Tuesday, 19 April 2016

Cardboard - T.I.M.E Stories board game review

It feels strange writing a review after completing just one game, but for co-operative story-telling game T.I.M.E Stories by Manuel Rozoy that's what I'll have to do, because each story in this 'decksploration' series is a one-off experience. It's super-important to avoid spoilers for this game, so I've tried to keep everything below suitably vague whilst still letting you know what I think!

TIME Stories box art | Random Nerdery review


In the future, time travel is commonplace and nasty people are running riot trying to disrupt the timeline. You take on the roles of futuristic T.I.M.E agents who are sent back in time to fix these problems. The most energy efficient way of doing this is to project your mind back into a 'receptacle' - an inhabitant of the time you're traveling to - who you take over for a limited amount of time, Quantum Leap style.

After an initial briefing in your futuristic base, everyone hops into special science-pods and get zapped through space and time into the investigation. The team can move through locations looking for clues, solving puzzles and generally avoiding peril with a freedom that evokes the Choose Your Own Adventure books of old (but without keeping your finger jammed in the book so that when you die you can turn back and pretend it didn't happen - maybe that was just me...)

As you move through the game, each location is unfolded in front of you as a beautifully drawn panorama of cards. The reverse of these cards contain the important information you and your team will need to put together in order to complete your mission. Only the team member on a particular card is allowed to look at it, so the group will need to communicate well and work together to ensure everyone knows what's going on.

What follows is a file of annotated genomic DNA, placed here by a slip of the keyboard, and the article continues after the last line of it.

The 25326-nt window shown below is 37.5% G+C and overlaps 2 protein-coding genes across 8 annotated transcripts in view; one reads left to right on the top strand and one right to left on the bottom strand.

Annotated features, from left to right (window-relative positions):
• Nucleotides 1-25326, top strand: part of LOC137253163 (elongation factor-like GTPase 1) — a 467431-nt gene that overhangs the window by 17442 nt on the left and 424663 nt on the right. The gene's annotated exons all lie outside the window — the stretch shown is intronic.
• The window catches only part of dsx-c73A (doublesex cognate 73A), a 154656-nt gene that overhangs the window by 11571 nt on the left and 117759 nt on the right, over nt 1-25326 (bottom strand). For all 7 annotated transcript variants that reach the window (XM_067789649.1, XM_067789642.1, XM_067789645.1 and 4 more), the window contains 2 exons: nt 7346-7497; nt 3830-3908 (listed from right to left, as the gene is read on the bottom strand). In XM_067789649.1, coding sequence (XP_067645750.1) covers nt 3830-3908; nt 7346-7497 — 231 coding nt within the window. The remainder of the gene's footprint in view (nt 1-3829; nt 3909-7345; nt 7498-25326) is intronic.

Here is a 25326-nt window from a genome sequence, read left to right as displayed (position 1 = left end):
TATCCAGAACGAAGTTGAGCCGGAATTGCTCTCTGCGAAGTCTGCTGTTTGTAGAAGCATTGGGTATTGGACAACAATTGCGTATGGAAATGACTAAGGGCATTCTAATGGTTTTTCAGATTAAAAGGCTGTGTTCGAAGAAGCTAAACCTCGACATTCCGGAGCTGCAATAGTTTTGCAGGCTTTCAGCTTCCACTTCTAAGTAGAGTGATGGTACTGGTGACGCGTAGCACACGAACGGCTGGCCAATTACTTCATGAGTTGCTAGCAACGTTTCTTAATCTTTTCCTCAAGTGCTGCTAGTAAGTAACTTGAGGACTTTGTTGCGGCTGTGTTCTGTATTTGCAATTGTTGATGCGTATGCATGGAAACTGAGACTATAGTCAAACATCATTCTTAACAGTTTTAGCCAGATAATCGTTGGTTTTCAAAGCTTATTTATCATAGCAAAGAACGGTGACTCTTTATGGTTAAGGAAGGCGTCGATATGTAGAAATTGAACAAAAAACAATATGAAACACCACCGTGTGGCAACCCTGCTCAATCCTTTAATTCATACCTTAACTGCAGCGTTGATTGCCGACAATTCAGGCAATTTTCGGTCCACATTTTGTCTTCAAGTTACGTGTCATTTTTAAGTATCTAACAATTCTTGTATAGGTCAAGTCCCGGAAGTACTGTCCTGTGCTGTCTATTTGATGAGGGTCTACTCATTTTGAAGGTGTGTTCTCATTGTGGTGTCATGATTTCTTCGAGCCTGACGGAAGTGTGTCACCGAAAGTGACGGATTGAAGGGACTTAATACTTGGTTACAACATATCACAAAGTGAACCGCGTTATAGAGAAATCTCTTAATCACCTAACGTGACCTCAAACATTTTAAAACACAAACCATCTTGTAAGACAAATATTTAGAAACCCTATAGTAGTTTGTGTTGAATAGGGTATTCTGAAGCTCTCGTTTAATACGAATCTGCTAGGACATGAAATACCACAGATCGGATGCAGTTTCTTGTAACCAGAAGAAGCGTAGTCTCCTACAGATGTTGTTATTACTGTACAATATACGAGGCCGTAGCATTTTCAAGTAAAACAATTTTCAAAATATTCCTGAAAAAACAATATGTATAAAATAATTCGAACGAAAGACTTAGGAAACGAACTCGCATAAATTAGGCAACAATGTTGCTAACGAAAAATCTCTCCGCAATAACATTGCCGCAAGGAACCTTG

All of this detective work costs energy or 'temporal units' (TU), which count down on a track with every move you make.

TIME Stories time track with marker

Run out of time units and you're unceremoniously pulled back to the T.I.M.E Agency base where you can return to the beginning of your adventure, Groundhog-Day-style, newly armed with knowledge from your last trip (but with 100% less Bill Murray). Therein lies the genius of the game: what can you do differently this time to make sure you complete your mission in the remaining time. Your memory will be tested, your brain may hurt, but you can't help but be drawn into the world that you're exploring.

Each T.I.M.E Stories scenario is made up of a deck (or decks) of cards containing characters, locations, items and other exciting things.

TIME Stories scenario deck

In the base game box you get the first of these, Asylum, set in Paris in 1921, along with a board and set of generic components that form a system in which to play through this and future scenarios.

TIME Stories components | Random Nerdery

A big talking point for T.I.M.E Stories on various podcasts and review videos is the lack of replayablility, and it's definitely something that should be mentioned. Undeniably, once you've played through a scenario deck, that's it. You know the end of the story, so unless you want to play through again to see if there's anything you missed, or see if you can beat the mission in the most efficient way possible, that deck is now finished with. Some have said the price tag (around £30 for the base game, £18-20 for subsequent scenarios) is steep for something you can't reuse, but given what we pay for entertainment nowadays I'm firmly in the 'it's worth it' camp.